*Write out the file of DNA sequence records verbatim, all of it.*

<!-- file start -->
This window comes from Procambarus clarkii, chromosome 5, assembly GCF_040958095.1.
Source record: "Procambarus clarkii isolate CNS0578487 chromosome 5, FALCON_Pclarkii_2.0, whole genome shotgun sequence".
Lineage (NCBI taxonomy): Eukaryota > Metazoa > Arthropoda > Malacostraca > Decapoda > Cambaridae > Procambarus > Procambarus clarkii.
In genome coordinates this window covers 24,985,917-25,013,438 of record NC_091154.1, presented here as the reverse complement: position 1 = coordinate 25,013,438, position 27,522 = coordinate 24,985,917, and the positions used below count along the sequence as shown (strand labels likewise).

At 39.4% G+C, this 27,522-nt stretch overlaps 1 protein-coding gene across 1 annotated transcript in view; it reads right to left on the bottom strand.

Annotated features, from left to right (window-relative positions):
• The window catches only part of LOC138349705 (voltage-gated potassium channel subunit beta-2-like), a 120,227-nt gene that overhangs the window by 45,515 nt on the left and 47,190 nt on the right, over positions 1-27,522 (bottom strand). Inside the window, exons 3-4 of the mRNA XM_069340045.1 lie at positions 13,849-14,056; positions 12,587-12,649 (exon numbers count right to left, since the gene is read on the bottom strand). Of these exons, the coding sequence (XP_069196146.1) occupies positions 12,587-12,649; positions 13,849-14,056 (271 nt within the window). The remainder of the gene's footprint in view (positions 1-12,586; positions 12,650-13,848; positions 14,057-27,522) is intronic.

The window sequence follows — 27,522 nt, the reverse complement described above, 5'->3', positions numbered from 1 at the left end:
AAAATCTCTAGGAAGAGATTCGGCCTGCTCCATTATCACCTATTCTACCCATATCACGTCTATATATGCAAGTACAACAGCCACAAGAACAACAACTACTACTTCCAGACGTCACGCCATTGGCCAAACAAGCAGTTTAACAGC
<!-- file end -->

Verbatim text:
This window comes from Procambarus clarkii, chromosome 5, assembly GCF_040958095.1.
Source record: "Procambarus clarkii isolate CNS0578487 chromosome 5, FALCON_Pclarkii_2.0, whole genome shotgun sequence".
Lineage (NCBI taxonomy): Eukaryota > Metazoa > Arthropoda > Malacostraca > Decapoda > Cambaridae > Procambarus > Procambarus clarkii.
In genome coordinates this window covers 24,985,917-25,013,438 of record NC_091154.1, presented here as the reverse complement: position 1 = coordinate 25,013,438, position 27,522 = coordinate 24,985,917, and the positions used below count along the sequence as shown (strand labels likewise).

At 39.4% G+C, this 27,522-nt stretch overlaps 1 protein-coding gene across 1 annotated transcript in view; it reads right to left on the bottom strand.

Annotated features, from left to right (window-relative positions):
• The window catches only part of LOC138349705 (voltage-gated potassium channel subunit beta-2-like), a 120,227-nt gene that overhangs the window by 45,515 nt on the left and 47,190 nt on the right, over positions 1-27,522 (bottom strand). Inside the window, exons 3-4 of the mRNA XM_069340045.1 lie at positions 13,849-14,056; positions 12,587-12,649 (exon numbers count right to left, since the gene is read on the bottom strand). Of these exons, the coding sequence (XP_069196146.1) occupies positions 12,587-12,649; positions 13,849-14,056 (271 nt within the window). The remainder of the gene's footprint in view (positions 1-12,586; positions 12,650-13,848; positions 14,057-27,522) is intronic.

The window sequence follows — 27,522 nt, the reverse complement described above, 5'->3', positions numbered from 1 at the left end:
AAAATCTCTAGGAAGAGATTCGGCCTGCTCCATTATCACCTATTCTACCCATATCACGTCTATATATGCAAGTACAACAGCCACAAGAACAACAACTACTACTTCCAGACGTCACGCCATTGGCCAAACAAGCAGTTTAACAGC